A New Havel Motor brand pocket watch with black faceplate and radium painted numbers and clock hands. The watch case is made of plated metal and has a ridged winding mechanism at the top. "New Haven Motor" and "Radium" are printed in white lettering on the watch face.

In the 1910s–1920s, radium was all the rage. A glowing radium watch was a must-have item. In factories, young women painted face dials with radioactive material. Unaware that the paint was harmful, they would place the brush tip on their lips to achieve a fine point.

After suffering from radium poisoning, several young women sued their employers and brought national attention to the safety of workers. These young women helped create new laws to protect all workers.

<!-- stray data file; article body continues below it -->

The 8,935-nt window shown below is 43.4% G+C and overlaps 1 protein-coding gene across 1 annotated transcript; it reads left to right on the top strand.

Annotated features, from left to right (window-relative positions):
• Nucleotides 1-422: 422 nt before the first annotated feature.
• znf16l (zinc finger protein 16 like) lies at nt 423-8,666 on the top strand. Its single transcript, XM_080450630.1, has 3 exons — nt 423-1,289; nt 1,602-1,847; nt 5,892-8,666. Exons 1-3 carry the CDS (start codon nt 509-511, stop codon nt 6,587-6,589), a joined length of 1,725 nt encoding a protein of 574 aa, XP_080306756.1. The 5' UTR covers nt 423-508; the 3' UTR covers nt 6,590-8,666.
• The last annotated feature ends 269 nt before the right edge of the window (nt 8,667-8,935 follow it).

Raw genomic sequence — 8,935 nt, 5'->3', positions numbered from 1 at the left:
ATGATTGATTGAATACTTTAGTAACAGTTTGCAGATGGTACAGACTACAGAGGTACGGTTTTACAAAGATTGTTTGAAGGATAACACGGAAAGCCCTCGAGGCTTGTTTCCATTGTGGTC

Location: Currently not on view

Place Made: United States

See more items in: Work and Industry: Mechanisms


Exhibition Location:

Credit Line: Estate of W. Carl Wyatt

Data Source: National Museum of American History

Id Number: ME.317201Catalog Number: 317201Accession Number: 230383

Object Name: WatchOther Terms: Watch; Mechanical, Spring-Driven; Pocket Watch

Physical Description: plated-metal, glass, radium paint (overall material)Measurements: overall: 3 in x 2 1/8 in x 1/2 in; 7.62 cm x 5.3975 cm x 1.27 cm


Record Id: nmah_852427

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